According to Wood Mackenzie and the recently published US Energy Storage Association report by the US Energy Storage Association (ESA), around 476 MW of energy storage was provided this year – a 240% increase from the high set last quarter.
As found in the study, the new storage record is not an anomaly, but a prognosis for the future as front-of-the-meter storage (FTM) sourcing increases dramatically in number and size, particularly in California.
While the residential segment also grew, the greatest growth was in the FTM market segment – nearly 400 MW and 578 MWh were deployed in the third quarter, beating the previous records of 133 MW and 296 MWh for this sector. More FTM storage was installed in the third quarter than in any other segment in any of the other quarters over the past seven years. Despite the relatively short duration of the systems provided in this quarter, the FTM MWh provision exceeded the previous record in the first quarter of 2017 by almost 200%.
“The provision of energy storage continues to grow despite the economic downturn and the COVID-related slowdown,” said Kelly Speakes-Backman, CEO of ESA. “The signs point to an unprecedented increase in energy storage in the coming months and bring us closer to achieving our vision of 100 GW by 2030. With continued political support and regulatory reforms at the state and federal levels, energy storage is poised to continue on this path, enabling a more resilient, efficient, sustainable and affordable power grid for all. “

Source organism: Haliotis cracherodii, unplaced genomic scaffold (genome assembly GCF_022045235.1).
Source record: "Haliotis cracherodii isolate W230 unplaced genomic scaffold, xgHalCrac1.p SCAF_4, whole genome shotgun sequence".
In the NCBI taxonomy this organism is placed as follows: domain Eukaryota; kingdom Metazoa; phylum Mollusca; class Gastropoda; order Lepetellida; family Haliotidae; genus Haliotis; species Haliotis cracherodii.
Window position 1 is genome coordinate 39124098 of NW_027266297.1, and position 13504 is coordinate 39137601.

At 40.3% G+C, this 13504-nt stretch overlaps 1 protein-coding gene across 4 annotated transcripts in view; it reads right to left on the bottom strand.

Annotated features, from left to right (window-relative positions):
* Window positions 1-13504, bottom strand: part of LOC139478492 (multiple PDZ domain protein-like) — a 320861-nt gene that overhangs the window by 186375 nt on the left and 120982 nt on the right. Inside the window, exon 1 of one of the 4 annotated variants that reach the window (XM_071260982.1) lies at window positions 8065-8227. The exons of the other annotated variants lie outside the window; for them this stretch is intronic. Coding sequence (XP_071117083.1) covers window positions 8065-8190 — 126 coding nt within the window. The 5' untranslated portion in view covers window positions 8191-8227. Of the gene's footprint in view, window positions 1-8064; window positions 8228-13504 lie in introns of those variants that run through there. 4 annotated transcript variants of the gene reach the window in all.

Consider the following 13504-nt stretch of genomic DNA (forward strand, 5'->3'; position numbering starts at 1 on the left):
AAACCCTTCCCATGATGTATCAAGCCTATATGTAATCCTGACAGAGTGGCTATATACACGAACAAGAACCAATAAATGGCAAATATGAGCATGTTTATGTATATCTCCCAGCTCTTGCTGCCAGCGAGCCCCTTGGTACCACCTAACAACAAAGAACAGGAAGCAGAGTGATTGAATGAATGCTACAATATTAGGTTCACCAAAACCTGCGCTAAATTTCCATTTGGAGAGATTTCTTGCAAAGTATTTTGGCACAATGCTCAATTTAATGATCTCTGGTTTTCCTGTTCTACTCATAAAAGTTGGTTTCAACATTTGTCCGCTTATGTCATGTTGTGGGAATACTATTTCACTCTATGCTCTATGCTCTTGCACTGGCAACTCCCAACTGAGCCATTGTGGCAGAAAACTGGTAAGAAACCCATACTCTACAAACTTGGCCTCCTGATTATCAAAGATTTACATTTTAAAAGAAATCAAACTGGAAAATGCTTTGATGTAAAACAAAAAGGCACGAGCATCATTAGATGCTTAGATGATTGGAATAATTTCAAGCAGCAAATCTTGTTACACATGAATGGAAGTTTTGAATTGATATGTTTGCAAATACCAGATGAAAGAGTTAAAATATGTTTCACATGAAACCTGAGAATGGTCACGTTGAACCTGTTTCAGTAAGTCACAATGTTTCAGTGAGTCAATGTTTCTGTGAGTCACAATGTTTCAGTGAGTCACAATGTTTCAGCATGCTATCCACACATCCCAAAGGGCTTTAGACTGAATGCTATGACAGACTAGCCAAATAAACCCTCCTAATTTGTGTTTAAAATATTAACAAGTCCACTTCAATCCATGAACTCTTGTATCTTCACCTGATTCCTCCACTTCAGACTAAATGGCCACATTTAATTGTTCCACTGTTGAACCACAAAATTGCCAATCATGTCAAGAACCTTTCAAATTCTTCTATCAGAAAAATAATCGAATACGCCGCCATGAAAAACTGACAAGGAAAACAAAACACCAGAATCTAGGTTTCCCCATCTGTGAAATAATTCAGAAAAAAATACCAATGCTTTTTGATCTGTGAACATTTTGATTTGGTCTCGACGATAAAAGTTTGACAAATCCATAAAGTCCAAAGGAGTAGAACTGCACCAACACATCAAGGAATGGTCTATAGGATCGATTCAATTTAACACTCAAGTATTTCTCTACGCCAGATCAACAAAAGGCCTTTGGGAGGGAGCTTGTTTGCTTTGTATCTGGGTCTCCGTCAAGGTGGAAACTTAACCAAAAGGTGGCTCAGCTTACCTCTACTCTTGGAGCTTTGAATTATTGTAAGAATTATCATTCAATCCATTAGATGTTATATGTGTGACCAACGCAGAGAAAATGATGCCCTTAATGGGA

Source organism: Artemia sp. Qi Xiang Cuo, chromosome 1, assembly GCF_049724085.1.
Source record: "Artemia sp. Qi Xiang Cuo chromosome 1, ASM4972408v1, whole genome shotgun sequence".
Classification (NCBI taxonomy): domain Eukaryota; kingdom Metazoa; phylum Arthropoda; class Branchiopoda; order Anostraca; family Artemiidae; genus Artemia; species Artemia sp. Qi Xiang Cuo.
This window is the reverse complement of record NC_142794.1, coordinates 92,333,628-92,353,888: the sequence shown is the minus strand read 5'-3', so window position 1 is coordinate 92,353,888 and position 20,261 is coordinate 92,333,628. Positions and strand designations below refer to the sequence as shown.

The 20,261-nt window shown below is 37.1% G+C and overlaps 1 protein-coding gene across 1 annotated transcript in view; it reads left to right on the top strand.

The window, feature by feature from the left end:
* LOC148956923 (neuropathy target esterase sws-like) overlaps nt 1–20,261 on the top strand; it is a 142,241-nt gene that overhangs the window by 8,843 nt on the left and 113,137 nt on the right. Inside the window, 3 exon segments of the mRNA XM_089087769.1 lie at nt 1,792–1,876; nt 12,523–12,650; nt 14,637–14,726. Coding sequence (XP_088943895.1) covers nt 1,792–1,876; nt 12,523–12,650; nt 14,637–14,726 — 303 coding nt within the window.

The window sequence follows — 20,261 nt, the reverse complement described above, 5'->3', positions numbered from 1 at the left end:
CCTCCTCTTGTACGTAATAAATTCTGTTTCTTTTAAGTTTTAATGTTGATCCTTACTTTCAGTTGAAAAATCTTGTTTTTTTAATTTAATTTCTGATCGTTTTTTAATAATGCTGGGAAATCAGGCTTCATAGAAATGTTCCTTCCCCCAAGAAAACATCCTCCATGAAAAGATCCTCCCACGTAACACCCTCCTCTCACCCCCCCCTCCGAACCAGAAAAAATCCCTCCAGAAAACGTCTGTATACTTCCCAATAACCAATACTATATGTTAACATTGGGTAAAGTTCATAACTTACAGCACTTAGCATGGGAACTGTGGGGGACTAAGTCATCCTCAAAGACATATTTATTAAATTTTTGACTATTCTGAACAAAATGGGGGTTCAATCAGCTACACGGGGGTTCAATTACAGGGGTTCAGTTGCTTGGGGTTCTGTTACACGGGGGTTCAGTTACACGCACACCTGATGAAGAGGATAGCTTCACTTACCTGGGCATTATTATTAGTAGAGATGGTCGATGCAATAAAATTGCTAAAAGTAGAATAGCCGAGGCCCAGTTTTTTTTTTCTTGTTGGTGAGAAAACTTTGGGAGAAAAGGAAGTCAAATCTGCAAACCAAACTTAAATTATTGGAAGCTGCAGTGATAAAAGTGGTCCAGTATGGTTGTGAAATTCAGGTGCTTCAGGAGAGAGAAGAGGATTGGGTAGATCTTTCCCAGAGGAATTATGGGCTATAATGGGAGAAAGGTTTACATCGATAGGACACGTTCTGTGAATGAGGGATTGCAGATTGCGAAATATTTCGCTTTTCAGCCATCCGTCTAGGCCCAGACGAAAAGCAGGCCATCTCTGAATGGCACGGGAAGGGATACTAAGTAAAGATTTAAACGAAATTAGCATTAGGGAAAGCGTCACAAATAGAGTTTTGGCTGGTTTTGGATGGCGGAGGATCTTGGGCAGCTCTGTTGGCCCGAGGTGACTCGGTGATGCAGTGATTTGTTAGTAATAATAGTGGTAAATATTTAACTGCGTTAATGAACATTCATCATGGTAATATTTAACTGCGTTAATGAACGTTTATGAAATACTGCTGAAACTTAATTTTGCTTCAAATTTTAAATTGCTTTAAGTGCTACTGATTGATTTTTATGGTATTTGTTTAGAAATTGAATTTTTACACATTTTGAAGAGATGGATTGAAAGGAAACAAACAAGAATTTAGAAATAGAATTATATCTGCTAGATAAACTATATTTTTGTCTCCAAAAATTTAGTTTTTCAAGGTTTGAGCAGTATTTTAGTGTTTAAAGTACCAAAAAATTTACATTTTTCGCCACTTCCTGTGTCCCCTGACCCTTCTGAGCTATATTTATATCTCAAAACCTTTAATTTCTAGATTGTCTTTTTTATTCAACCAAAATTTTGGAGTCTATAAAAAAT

Massachusetts continued its strong presence in the non-residential segment through its SMART program, beating Hawaii’s stake totals to take second place in that segment. Usage outside of residential areas has slowed in recent quarters, increasing by around 30 MW each quarter of this year, as opposed to the segment’s quarterly highs of more than 40 MW in the first and fourth quarters of 2019.
The US battery storage storage market is projected to grow from 1.2 GW to nearly 7.5 GW (and 26.5 GWh) in 2025, largely due to large-scale procurement by utility companies. Solar + storage will make up a large part of these installations – and possibly the vast majority – as developers seek to capture the value of the investment tax credit.
Photo: ESA landing page